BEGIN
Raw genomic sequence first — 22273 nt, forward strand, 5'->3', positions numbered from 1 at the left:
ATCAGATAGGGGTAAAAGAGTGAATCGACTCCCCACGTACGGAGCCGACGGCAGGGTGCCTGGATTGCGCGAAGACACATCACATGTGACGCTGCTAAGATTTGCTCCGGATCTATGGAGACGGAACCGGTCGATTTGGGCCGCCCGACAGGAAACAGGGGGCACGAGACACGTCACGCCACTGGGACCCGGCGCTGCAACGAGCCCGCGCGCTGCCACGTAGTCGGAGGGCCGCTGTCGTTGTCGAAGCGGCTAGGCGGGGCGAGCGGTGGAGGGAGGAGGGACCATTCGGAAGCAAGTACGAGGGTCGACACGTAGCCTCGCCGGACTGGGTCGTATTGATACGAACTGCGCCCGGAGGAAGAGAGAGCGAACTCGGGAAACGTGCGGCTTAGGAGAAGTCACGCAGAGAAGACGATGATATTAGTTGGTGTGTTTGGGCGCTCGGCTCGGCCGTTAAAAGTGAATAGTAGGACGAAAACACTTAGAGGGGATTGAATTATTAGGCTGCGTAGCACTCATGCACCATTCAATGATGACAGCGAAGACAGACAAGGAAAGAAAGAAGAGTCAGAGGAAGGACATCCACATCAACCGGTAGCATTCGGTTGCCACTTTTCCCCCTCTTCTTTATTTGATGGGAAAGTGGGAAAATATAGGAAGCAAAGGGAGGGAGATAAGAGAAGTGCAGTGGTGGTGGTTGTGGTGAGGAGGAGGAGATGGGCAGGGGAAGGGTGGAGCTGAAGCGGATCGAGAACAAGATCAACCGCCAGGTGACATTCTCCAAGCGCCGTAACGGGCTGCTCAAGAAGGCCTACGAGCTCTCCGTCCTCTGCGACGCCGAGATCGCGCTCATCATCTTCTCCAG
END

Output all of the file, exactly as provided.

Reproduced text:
Raw genomic sequence first — 22273 nt, forward strand, 5'->3', positions numbered from 1 at the left:
ATCAGATAGGGGTAAAAGAGTGAATCGACTCCCCACGTACGGAGCCGACGGCAGGGTGCCTGGATTGCGCGAAGACACATCACATGTGACGCTGCTAAGATTTGCTCCGGATCTATGGAGACGGAACCGGTCGATTTGGGCCGCCCGACAGGAAACAGGGGGCACGAGACACGTCACGCCACTGGGACCCGGCGCTGCAACGAGCCCGCGCGCTGCCACGTAGTCGGAGGGCCGCTGTCGTTGTCGAAGCGGCTAGGCGGGGCGAGCGGTGGAGGGAGGAGGGACCATTCGGAAGCAAGTACGAGGGTCGACACGTAGCCTCGCCGGACTGGGTCGTATTGATACGAACTGCGCCCGGAGGAAGAGAGAGCGAACTCGGGAAACGTGCGGCTTAGGAGAAGTCACGCAGAGAAGACGATGATATTAGTTGGTGTGTTTGGGCGCTCGGCTCGGCCGTTAAAAGTGAATAGTAGGACGAAAACACTTAGAGGGGATTGAATTATTAGGCTGCGTAGCACTCATGCACCATTCAATGATGACAGCGAAGACAGACAAGGAAAGAAAGAAGAGTCAGAGGAAGGACATCCACATCAACCGGTAGCATTCGGTTGCCACTTTTCCCCCTCTTCTTTATTTGATGGGAAAGTGGGAAAATATAGGAAGCAAAGGGAGGGAGATAAGAGAAGTGCAGTGGTGGTGGTTGTGGTGAGGAGGAGGAGATGGGCAGGGGAAGGGTGGAGCTGAAGCGGATCGAGAACAAGATCAACCGCCAGGTGACATTCTCCAAGCGCCGTAACGGGCTGCTCAAGAAGGCCTACGAGCTCTCCGTCCTCTGCGACGCCGAGATCGCGCTCATCATCTTCTCCAG